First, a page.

Andy Reynolds' Vought XF5U
The XF5U was an experimental design by Vought during World War II. The flat, round-shaped body led to the nickname “Flying Flapjack.” The entire body is the lifting surface, and its design resulted in low takeoff and landing speeds, but a high top speed.
After some “interesting” prototypes, the final version of the XF5U flies well. It’s fairly quick and maneuverable, yet can slow down nicely. I set the elevons for as much throw as I could manage. This isn’t really needed for normal flying, but it does allow for some tight maneuvering.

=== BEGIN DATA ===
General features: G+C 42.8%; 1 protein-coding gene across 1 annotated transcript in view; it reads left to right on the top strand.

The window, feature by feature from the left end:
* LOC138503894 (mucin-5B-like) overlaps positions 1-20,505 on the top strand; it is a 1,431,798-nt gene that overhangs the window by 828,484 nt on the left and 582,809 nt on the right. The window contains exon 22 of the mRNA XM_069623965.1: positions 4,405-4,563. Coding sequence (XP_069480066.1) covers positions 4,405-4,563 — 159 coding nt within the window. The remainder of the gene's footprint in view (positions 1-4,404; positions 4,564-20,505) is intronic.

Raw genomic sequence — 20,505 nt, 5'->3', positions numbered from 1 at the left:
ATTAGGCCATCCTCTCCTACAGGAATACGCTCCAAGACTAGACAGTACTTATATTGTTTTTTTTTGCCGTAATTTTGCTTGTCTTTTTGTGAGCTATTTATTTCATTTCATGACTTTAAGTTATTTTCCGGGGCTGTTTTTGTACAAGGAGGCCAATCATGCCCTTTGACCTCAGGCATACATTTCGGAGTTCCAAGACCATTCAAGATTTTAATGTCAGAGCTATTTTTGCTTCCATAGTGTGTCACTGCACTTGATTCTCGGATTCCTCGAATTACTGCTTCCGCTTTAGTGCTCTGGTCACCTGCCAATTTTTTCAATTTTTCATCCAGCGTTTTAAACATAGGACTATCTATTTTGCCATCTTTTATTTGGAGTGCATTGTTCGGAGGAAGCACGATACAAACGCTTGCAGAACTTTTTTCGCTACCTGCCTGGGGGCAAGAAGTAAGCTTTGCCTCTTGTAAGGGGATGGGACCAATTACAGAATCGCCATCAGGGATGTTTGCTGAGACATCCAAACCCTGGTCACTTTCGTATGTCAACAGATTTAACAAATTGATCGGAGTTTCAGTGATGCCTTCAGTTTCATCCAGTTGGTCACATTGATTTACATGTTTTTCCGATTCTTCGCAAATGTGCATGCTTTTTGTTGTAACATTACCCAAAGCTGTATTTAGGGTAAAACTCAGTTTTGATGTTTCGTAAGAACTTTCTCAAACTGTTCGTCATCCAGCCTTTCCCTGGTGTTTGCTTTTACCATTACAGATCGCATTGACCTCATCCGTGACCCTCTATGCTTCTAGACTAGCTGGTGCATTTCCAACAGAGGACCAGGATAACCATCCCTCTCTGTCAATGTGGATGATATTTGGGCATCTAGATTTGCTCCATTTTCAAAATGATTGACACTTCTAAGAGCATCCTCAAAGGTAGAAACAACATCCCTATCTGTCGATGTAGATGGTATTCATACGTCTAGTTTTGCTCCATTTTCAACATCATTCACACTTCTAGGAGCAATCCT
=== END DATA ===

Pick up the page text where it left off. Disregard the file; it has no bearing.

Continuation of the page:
One of my favorite moves is to pull vertical, and apply full throttle and full aileron at the same time. The XF5U keeps going up for as long as I like, rolling all the way. Land it under power; it doesn’t have much of a glide, but will settle to the ground nicely with a touch of throttle.
If you have any questions or comments, or would like to see additional images of the build, please visit my RCGroups blog at rcgroups.com/forums/showthread.php?t=1761066.
Read the entire build article inside the Winter 2013 issue of Park Pilot.